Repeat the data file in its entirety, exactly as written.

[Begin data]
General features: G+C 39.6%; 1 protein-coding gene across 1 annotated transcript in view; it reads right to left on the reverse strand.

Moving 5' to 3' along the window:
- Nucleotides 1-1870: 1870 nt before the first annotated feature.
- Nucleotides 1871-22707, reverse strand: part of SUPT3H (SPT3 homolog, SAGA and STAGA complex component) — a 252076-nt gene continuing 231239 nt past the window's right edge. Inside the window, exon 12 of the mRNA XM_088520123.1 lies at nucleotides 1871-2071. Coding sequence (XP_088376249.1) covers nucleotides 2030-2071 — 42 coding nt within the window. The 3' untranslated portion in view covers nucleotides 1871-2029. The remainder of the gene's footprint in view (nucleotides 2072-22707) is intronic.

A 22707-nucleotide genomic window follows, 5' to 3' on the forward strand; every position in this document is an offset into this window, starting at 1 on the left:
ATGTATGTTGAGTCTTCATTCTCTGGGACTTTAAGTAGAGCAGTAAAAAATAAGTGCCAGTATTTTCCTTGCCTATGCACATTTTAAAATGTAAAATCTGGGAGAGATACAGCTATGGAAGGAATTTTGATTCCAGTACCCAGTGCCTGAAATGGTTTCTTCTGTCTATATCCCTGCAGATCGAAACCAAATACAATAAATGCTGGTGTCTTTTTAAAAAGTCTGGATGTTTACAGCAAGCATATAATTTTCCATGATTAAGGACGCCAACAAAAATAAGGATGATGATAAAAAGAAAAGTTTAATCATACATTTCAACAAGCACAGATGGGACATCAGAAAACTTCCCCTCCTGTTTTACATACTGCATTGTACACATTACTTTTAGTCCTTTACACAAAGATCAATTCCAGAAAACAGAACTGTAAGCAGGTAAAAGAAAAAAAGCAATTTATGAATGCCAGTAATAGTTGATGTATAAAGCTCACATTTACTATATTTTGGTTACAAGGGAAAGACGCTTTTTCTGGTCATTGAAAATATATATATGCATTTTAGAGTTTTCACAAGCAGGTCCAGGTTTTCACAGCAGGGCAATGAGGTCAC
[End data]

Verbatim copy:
General features: G+C 39.6%; 1 protein-coding gene across 1 annotated transcript in view; it reads right to left on the reverse strand.

Moving 5' to 3' along the window:
- Nucleotides 1-1870: 1870 nt before the first annotated feature.
- Nucleotides 1871-22707, reverse strand: part of SUPT3H (SPT3 homolog, SAGA and STAGA complex component) — a 252076-nt gene continuing 231239 nt past the window's right edge. Inside the window, exon 12 of the mRNA XM_088520123.1 lies at nucleotides 1871-2071. Coding sequence (XP_088376249.1) covers nucleotides 2030-2071 — 42 coding nt within the window. The 3' untranslated portion in view covers nucleotides 1871-2029. The remainder of the gene's footprint in view (nucleotides 2072-22707) is intronic.

A 22707-nucleotide genomic window follows, 5' to 3' on the forward strand; every position in this document is an offset into this window, starting at 1 on the left:
ATGTATGTTGAGTCTTCATTCTCTGGGACTTTAAGTAGAGCAGTAAAAAATAAGTGCCAGTATTTTCCTTGCCTATGCACATTTTAAAATGTAAAATCTGGGAGAGATACAGCTATGGAAGGAATTTTGATTCCAGTACCCAGTGCCTGAAATGGTTTCTTCTGTCTATATCCCTGCAGATCGAAACCAAATACAATAAATGCTGGTGTCTTTTTAAAAAGTCTGGATGTTTACAGCAAGCATATAATTTTCCATGATTAAGGACGCCAACAAAAATAAGGATGATGATAAAAAGAAAAGTTTAATCATACATTTCAACAAGCACAGATGGGACATCAGAAAACTTCCCCTCCTGTTTTACATACTGCATTGTACACATTACTTTTAGTCCTTTACACAAAGATCAATTCCAGAAAACAGAACTGTAAGCAGGTAAAAGAAAAAAAGCAATTTATGAATGCCAGTAATAGTTGATGTATAAAGCTCACATTTACTATATTTTGGTTACAAGGGAAAGACGCTTTTTCTGGTCATTGAAAATATATATATGCATTTTAGAGTTTTCACAAGCAGGTCCAGGTTTTCACAGCAGGGCAATGAGGTCAC